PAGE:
Lacan states that the animal cannot lie. Humans, through language, have the capacity to pretend. An animal can deceive, but it cannot pretend. As Derrida puts it, Lacan states that an animal has the “capacity to trace, to leave a track, but not to distract the tracking or lead the tracker astray by erasin its trace or covering its tracks” (128). Derrida deconstructs the idea of the animal’s inability to lie. It is because of man’s lack—because of the castration complex, because of the signifier’s rule over the subject—that man has language and the animal does not. What the animal lacks is precisely Lacan’s subject’s lack. It is this lack that gives humans their superiority over animals. The big Other allows humans to pretend by believing in something that animals do not partake in. At the end of Lacan’s seminar on the ‘Purloined Letter,’ Lacan states that the letter always arrives at its destination because the big Other reads the letter. The very symbolic order of the big Other—a thing that only exist in so much as the subject believes in it (and because of language) is what is denied the animal; therefore, the animal cannot pretend to pretend to believe in the big Other.

And then, I think, that Derrida wonders if since there is no Other for the Other, just as there is no Other for the animal, then could there not be a case for the animal as Other? Derrida explains: “In order to break with the image and with the likeness of a fellow, must not this beyond of partnership—thus beyond the specular or imaginary duel—be at least situated in a place of alterity that is radical enough to break with every identification of an image of self, with every fellow living creature, and so with every faternity or huma proximity, with all humanity? Must not this place of the Other be ahuman?” (131-2). The animal in the discourse of Levinas and Lacan is so radically other(ed) because of the Law-of-the-Father (Lacan) or because of divinity (Levinas) where, at one and the same time, these discourses fail to take into account the animal while at the same time not taking into account the animal because of these absolute beliefs. The animal is turned into a Lacanian Real (“indissociable figures of the same Thing”).

Derrida goes on to re-emphasize that he does not wish to attack this logic so much as to re-think it. By looking at these moments in Lacan, Derrida merely wants to complicate, analyze, and point out how the limits—the distinction—set up by the discourse becomes complicated. How can we distinguish a pretense, for instance. Again, by looking at Lacan’s discourse on the animal and human psychology, Derrida points out that both are not discontinuous. The animal might not be able to cover its track, but the human does the human actively, consciously cover its tracks? The problem becomes: what gives humans the right to say that an animal does not have something when humans can not be sure that humans can say humans have it; in other words, can humans say that they “possess the pure, rigorous, indivisible concept, as such, of that attribution” (135). This questioning leads Derrida to question “tracks” which leads to an analyses of his idea of “trace.” Can humans say an animal does not cover its tracks any more than a it can be said that a human covers its tracks.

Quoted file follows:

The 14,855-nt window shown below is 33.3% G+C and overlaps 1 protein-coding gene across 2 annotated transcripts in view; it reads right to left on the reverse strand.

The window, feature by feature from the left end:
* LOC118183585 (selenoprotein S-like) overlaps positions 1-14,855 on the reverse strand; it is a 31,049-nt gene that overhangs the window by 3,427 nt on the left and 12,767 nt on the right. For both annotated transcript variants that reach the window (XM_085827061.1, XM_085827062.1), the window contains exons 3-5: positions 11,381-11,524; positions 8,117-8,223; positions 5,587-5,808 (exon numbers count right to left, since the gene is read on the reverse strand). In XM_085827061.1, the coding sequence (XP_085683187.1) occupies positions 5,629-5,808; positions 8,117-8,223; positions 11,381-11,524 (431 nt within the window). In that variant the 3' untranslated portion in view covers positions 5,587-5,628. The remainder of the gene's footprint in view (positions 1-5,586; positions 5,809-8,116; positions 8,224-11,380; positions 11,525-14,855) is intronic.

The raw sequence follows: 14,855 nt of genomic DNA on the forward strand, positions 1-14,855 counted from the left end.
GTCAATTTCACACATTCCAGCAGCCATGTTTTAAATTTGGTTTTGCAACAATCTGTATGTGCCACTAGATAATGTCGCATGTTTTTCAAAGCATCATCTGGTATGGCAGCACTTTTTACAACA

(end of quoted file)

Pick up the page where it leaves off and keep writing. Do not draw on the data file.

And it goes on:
Derrida questions this trace—the trace the human leaves—and wonders if a human can cover (erase) its trace. The very idea of the trace means that the trace is always being erased and always capable of being erased. Derrida says the trace cannot be defined because it is an undecidable. The trace is the presence and absence of meaning. The trace is something like the “mark of the absence of a presence, an always-already absent present.” This trace is always being manifest and always disappearing as the subject uses language; therefore, “In this regard the human no more has the power to cover its track than does the so-called ‘animal.’ Radically to erase its traces, that is to say, by the same token radically to destroy, deny, put to death, even put itself to death” (136). This anthropocentric stance, being able to erase the trace and of keeping the distinctions in place, is a result of wanting to be superior over the animal in the face of Darwinism.
Ultimately, humans cannot know how aware the animal is of pretense, just as humans cannot fully distinguish their own pretense. Derrida wants to break down the idea of a pure distinction among response reaction in order to reveal that there is no clear distinction between human and animal. In interesting kismet, as I finish writing this response, I have just read Elizabeth Atwood Lawrence’s article “Cultural Perspectives of Differences Between People and Animals: A Key to Understanding Human-Animal Relationships” where she posits just how alike humans are to animals. While Derrida blurs the distinctions by way of the trace and continental philosophy, Lawrence does it by science and research.